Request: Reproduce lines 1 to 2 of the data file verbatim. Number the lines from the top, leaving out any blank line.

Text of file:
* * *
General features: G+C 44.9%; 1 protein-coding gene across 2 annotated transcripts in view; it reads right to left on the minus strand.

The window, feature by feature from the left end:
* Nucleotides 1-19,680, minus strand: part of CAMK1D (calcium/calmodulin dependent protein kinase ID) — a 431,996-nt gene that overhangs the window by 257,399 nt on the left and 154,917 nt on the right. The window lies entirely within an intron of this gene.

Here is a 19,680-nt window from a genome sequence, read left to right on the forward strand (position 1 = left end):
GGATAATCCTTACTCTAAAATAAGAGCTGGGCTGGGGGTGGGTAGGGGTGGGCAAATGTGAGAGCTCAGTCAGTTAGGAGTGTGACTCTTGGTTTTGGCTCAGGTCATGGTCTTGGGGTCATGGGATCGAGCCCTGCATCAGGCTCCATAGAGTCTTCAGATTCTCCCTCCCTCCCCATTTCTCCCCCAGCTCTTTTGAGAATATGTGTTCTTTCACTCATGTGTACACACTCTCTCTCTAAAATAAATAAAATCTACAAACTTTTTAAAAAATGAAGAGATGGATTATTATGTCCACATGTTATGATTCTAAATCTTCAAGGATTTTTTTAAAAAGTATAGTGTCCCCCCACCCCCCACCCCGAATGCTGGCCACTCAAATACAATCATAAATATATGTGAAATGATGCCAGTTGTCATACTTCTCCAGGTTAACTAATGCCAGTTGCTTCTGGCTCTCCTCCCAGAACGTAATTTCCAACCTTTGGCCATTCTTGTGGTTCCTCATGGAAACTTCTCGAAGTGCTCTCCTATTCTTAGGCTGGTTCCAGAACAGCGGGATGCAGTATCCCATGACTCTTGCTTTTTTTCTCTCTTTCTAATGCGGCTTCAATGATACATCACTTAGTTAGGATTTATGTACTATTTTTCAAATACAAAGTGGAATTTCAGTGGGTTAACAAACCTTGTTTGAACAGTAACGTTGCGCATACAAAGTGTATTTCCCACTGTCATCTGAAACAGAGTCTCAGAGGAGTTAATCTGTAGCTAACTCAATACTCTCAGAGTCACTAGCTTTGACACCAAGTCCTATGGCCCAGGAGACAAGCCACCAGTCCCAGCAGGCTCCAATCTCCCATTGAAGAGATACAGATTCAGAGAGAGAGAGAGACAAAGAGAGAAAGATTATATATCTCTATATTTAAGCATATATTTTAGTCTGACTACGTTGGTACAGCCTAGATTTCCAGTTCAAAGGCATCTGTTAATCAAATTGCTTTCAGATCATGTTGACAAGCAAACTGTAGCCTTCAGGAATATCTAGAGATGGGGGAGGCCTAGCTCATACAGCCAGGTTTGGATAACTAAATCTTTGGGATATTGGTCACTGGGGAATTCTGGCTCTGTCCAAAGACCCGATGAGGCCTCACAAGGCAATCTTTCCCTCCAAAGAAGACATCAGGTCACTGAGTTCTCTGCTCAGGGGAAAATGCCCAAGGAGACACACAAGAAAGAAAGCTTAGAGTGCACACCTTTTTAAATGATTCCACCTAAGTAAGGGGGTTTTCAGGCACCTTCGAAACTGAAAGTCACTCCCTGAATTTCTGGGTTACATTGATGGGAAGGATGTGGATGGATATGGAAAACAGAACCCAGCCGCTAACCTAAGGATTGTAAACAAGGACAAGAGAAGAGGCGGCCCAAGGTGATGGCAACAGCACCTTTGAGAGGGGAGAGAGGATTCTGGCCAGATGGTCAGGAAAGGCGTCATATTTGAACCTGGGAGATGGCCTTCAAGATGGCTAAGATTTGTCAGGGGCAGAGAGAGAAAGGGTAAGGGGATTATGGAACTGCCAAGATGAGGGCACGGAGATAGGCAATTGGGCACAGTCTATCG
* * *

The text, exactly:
General features: G+C 44.9%; 1 protein-coding gene across 2 annotated transcripts in view; it reads right to left on the minus strand.

The window, feature by feature from the left end: